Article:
June 9, 2020 Day# 172 Distance Learning

June 9, 2020 Day #172

Today is a day of fun provided by the Specialists! You are welcome to play BINGO today!  We are also celebrating our friend, Humphrey the Hamster (and Og) today with some fun, fun, fun activities.






8:30-9:00 Morning Message (Video)

Materials Needed:  Ocean Log, pencil box



Dolphin Sharing Corner

Maggie’s writing and art!

Look at what James did!

It was great to visit with you this week first graders!


9:00-9:30 Writing with Humphrey the Hamster

Writing Tips For Young Writers by Betty Birney (author of Humphrey books)
1.     Write something you’d enjoy reading. Have fun with your writing.

2.     The more you write the better you’ll get. It takes practice, so try to write on a regular basis.

3.     The more you read, the better your writing will be. Read a lot of different kinds of books, too.

4.     When you’re writing a story, you shouldn’t think about what other people will think of it or whether it will get published. You should only think about making it the best story you can possibly write. That’s all that counts.


6.     Try to get inside your characters’ heads. When I’m writing a Humphrey book, for instance, I feel just like a small hamster. I’ve learned to think, feel, act and write like a hamster.

7.     Once the story is down on paper, then you can go back and edit for various things. Sometimes I’ll go through and just look at dialogue. Does everybody talk exactly the same? Or do they have distinct and different voices? Have I repeated information or words?

8.     It’s helpful if you can put you story away for a few days (or a few weeks) before editing. You probably won’t have that much time. But if you put it aside for a little while and come back to it and read it, you’ll see things that need changing. (At least I hope so!)

9.     Go through it separately to check for spelling, punctuation and grammar.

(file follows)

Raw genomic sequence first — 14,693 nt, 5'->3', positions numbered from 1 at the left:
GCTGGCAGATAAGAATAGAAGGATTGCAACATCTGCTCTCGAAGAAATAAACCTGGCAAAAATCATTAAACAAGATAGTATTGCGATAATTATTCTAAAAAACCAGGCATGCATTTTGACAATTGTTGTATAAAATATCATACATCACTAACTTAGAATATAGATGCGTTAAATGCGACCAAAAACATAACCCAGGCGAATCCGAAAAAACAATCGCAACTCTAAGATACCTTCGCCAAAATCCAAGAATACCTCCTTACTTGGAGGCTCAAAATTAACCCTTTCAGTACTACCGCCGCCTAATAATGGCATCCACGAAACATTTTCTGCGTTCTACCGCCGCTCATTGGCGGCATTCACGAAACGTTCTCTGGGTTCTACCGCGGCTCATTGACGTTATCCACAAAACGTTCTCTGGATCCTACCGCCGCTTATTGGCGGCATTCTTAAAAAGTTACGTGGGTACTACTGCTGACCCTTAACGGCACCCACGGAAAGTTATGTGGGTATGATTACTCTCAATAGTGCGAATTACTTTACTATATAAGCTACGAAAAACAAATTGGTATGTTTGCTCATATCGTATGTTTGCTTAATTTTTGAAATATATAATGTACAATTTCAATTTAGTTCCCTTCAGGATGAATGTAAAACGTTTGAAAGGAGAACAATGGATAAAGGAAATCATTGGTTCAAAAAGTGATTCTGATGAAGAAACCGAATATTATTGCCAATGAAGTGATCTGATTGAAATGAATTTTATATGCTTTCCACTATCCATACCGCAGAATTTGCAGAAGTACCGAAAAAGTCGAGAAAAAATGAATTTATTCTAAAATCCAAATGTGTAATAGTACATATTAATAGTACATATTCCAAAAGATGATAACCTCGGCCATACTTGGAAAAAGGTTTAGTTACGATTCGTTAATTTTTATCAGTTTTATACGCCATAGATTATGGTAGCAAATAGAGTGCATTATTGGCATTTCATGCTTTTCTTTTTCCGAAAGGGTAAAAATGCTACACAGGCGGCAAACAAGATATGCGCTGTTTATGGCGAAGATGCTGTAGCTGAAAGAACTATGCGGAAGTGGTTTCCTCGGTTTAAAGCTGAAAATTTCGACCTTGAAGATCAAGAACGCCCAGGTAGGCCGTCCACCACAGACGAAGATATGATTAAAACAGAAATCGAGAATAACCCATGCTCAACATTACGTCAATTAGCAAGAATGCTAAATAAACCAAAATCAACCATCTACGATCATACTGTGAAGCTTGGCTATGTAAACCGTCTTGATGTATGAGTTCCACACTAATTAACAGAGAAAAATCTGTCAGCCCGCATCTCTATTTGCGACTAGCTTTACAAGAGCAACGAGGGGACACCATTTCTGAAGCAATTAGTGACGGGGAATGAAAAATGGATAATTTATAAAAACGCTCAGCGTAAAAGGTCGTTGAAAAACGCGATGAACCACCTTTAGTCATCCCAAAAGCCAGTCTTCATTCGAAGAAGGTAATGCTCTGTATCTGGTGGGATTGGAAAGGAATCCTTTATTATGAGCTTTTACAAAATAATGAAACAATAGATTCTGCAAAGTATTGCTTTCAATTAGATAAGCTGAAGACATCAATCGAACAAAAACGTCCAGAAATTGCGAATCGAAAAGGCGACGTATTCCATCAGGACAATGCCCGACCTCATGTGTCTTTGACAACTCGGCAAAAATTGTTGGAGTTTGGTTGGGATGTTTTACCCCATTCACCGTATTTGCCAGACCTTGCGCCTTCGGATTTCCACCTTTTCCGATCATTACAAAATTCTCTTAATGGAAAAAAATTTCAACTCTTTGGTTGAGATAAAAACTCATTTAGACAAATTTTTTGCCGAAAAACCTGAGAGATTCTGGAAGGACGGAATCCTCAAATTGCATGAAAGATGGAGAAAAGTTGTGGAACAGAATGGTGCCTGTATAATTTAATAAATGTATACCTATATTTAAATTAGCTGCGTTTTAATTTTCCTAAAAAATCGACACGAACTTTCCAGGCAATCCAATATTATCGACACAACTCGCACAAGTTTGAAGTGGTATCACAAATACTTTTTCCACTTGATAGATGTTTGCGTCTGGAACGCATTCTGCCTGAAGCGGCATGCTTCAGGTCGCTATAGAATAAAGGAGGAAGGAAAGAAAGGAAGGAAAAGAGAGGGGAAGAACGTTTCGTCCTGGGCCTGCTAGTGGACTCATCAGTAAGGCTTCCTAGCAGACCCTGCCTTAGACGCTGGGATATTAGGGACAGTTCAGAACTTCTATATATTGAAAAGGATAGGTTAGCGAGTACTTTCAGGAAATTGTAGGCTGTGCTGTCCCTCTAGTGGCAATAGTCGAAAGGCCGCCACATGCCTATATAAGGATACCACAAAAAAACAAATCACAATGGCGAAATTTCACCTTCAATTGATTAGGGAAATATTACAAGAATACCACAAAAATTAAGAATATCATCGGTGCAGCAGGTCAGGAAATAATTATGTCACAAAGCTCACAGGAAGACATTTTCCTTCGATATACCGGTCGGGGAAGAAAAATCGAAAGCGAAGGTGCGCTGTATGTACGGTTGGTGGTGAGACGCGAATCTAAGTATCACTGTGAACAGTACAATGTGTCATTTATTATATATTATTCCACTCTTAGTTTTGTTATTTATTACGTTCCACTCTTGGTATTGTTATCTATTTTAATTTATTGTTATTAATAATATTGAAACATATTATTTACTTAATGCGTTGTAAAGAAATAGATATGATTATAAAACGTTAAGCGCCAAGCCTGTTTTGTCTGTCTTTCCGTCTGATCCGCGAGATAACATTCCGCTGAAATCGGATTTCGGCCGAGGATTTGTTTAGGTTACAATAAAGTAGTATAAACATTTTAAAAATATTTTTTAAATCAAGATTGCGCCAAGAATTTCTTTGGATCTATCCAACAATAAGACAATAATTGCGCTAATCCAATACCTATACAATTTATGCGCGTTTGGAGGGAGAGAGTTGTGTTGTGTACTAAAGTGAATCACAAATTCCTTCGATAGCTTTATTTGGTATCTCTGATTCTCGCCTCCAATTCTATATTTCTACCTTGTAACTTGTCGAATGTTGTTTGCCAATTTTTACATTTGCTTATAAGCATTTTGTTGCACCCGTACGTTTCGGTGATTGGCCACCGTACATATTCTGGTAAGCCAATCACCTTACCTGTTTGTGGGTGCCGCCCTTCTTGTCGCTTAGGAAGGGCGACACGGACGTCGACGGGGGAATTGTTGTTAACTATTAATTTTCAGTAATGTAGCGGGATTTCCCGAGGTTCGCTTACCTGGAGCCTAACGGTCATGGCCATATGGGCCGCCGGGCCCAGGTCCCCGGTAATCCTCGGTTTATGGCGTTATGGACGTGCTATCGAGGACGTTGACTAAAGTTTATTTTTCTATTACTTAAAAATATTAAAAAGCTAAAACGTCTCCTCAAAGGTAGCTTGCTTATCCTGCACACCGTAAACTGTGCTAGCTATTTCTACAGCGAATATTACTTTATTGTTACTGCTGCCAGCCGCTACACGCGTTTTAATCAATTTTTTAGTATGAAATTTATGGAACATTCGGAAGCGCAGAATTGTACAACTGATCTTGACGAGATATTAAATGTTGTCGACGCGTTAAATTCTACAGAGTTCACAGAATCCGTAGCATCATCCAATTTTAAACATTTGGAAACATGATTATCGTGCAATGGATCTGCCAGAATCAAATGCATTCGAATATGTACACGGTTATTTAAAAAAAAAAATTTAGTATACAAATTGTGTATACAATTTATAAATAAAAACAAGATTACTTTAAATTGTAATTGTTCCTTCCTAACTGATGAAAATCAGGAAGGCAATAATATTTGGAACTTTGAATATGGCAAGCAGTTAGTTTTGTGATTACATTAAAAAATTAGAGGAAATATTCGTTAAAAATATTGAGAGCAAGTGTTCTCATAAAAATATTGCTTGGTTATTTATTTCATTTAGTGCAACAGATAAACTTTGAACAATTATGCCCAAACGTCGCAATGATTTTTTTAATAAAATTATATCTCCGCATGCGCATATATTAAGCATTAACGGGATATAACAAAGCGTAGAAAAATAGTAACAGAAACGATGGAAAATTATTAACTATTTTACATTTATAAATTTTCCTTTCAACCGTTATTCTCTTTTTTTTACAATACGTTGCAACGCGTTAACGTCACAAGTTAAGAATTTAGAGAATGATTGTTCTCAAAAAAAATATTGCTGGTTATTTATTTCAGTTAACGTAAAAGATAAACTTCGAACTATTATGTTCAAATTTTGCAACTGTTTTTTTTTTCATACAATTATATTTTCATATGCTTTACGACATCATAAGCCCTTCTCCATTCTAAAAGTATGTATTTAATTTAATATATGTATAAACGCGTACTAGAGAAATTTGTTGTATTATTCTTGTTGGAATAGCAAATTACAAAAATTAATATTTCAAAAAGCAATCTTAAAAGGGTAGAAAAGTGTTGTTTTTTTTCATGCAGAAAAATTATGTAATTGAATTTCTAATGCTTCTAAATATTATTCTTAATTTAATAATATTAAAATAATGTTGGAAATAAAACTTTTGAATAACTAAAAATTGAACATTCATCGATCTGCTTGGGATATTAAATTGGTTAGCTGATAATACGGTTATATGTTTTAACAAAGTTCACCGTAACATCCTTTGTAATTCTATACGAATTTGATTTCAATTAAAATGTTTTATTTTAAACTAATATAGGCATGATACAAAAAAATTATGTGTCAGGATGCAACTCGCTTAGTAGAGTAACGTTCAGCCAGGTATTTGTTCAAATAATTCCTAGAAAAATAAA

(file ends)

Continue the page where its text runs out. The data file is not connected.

10.  I always go through once and check for overused words. The most common are: “but,” “very,” “suddenly,” “really,” “also,”… etc.

11.  I also check for repeated words. You don’t want words repeated in one paragraph and then the next – unless you mean to. (I only say that because in the Humphrey books, Humphrey repeats things on purpose – for emphasis- that’s part of the way he talks.)

12.  And of course, you want to check for logic. Does the story make sense? Does one thing lead to another?

13.  Do you have dialogue? Or do you just say “this happened and that happened and then that happened.” A common problem in children’s writing is a lack of dialogue. But dialogue makes your characters come alive. It helps define them.

14.  Read your story out loud. You’ll catch a lot more mistakes that way.
That’s at least a beginning … and an idea of how much editing a writer does!

Now take a blank page and write in tiny letters like Humphrey! Pretend you are him and write what is happening at home or in your neighborhood. Does Humphrey get out of his cage? What happens?



Dance break: https://www.youtube.com/watch?v=vYr9cmnu764

(It’s 10 minutes long so you can stop it any time!)



Break:  Go outside, exercise, or dance!


10:00-10:30 Humphrey Activities



Choose one or all!

Humphrey Maze


Humphrey Crossword puzzle


Humphrey Board Game


Word Train





10:30-11:00  OG THE FROG


Mad Libs with Og



Prayer time:  Find a quiet place, turn off lights, and play the song, “I Will Follow”



11:00-12:00 Lunch and Break


12:00-12:30 Quiet Time

You can rest, draw a picture, write in a journal, do a puzzle, or read quietly


Snack, Story time, and Break

It’s Humphrey Time!


LAST WEEK OF SCHOOL BINGO TIME (This is for today AND tomorrow!)

Primary - Last Week Bingo